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Innovation at Syngene: Translatable models for improving cancer research

One of the main challenges in cancer research is the development of experimental models required to study the progress of cancer and test the response of novel cancer drug candidates before being administered to humans. In this context, tumor models made from animal cells and tissues achieve a better understanding of cancer biology and improve cancer treatments.

Building new tumor models

The tumor model is used to screen compounds to understand the anti-cancer effects of drugs as part of transferring basic in vitro and in vivo research findings into application on humans. Developing tumor models that closely mimic the natural environment of the tumor inside the human body improves the accuracy in predicting test compound efficacy. However, the traditional tumor models are subcutaneous because creating actual tumor microenvironments for cell‑to‑cell interactions is challenging. This reduces the accuracy of the prediction of outcomes.

Several recent comparative studies suggest that patient-derived tumors grown in mice maintain many of the important characteristics of the original tumor and thus represent a
better tool for developing new cancer therapeutics. Taking this research further, Syngene Biology scientists have developed orthotopic1 tumor and spheroid2 tumor models, which can help improve translatability and clinical relevance for patient usage. These models have exhibited high accuracy when applied to the Standard of Care (SOC)3 in animal models.

Extending cell lines

Once validated against the standard of care, Syngene scientists developed orthotopic tumor models for bladder and breast cancer by injecting the tumor cells into tissues or organs of mice. The 3D spheroid tumor models were developed for different cell lines by subcutaneous transplantation of spheroid cells into mice. Preliminary data indicates the growth of tumors over time, demonstrating the animal system’s acceptance of these 3D spheroids. The models were also successfully validated against the SOC.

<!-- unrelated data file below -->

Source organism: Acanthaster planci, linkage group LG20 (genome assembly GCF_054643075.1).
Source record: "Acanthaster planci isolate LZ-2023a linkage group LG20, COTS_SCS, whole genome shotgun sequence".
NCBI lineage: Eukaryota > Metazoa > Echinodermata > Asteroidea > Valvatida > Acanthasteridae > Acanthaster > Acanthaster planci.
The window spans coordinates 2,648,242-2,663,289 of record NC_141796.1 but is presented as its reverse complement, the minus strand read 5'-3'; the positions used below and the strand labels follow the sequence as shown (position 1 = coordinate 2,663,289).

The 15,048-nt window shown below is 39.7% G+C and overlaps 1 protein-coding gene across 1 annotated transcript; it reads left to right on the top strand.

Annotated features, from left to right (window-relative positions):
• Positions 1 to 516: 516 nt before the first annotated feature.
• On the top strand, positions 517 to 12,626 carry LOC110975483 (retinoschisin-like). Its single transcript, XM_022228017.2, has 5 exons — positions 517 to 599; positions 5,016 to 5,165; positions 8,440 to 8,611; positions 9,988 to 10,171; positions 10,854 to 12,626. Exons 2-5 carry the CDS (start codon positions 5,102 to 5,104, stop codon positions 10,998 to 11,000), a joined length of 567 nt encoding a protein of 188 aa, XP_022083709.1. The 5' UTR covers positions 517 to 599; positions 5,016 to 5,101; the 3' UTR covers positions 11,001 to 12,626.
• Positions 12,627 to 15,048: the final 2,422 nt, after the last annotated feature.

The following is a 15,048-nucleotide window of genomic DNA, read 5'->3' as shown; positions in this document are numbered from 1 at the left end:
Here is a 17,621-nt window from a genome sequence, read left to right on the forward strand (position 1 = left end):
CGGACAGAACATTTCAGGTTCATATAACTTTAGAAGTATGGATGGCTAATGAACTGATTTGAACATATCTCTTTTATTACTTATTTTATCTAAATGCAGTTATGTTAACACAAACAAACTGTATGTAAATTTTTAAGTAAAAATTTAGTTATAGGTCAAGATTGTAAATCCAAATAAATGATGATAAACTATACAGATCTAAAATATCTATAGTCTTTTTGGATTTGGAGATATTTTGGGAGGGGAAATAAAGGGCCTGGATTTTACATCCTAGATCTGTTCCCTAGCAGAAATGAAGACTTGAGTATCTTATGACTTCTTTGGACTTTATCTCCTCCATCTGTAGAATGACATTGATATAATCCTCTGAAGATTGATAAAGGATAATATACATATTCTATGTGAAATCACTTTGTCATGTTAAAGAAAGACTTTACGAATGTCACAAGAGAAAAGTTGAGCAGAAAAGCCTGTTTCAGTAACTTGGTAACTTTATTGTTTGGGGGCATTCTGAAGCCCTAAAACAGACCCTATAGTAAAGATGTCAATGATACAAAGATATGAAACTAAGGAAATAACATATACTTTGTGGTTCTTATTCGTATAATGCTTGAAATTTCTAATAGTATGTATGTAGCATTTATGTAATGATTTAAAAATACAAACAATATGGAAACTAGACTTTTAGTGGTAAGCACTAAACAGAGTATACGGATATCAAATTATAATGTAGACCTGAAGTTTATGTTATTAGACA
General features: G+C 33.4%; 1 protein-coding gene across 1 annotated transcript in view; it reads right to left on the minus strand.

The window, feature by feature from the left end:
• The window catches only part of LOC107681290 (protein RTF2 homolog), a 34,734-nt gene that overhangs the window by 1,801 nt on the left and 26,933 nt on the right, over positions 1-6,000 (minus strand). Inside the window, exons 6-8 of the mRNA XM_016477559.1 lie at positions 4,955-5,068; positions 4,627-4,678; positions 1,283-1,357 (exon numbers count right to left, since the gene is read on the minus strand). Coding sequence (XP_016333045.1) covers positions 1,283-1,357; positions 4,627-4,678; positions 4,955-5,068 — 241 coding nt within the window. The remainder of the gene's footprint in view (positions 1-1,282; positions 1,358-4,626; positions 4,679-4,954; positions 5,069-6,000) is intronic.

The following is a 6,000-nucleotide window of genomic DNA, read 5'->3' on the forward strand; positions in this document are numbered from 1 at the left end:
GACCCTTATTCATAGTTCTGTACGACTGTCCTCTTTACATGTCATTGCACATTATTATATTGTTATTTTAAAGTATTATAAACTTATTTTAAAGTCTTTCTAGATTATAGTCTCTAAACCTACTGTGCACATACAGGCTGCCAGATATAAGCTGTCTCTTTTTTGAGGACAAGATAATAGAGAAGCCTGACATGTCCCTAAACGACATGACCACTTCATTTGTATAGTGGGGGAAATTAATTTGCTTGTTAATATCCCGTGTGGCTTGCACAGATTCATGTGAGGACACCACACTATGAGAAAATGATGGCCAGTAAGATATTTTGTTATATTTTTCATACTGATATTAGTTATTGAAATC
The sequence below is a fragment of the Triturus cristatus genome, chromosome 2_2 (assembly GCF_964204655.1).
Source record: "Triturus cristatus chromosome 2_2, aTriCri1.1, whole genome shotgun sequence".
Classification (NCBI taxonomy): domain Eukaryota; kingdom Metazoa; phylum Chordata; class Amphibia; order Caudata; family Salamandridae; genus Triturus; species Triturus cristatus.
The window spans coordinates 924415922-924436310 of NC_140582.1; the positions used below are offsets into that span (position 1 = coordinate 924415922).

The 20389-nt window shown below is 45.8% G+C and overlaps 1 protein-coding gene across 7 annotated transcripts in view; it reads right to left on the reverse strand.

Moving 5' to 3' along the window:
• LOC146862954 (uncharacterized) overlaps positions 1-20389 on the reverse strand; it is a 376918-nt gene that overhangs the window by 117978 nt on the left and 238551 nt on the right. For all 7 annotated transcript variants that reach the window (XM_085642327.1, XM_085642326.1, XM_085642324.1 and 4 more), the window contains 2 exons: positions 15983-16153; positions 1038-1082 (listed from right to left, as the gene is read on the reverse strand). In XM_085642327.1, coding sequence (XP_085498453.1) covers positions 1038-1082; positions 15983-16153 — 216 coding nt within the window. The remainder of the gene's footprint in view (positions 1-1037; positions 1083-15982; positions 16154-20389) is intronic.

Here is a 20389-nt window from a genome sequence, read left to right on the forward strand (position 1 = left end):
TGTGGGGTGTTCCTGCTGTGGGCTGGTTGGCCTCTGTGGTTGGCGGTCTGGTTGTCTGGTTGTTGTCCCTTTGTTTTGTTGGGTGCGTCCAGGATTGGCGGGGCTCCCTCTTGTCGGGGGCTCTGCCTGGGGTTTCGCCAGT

Reducing screening costs

Syngene’s tumor models improve the accuracy of research data and serve as low-cost screening platforms for drug therapies. They offer opportunities to screen the efficacy of novel therapeutic agents and the most recent medical advances, such as proteolysis targeting chimeras (PROTACs). Consequently, the company’s tumor model portfolio is being expanded to include more cancer targets to meet client requirements.

References

  1. Orthotopic models involve the seeding of tumor cell lines or patient-derived cell xenografts into animal models
  2. Spheroids are simple, widely used multicellular 3D models that form due to the tendency of adherent cells to aggregate. They can be generated from a broad range of cell types, such as embryos, liver, and neural cells.
  3. SOC is a treatment that is accepted by medical authorities as a suitable treatment for a certain type of disease, and that is widely used by healthcare professionals.

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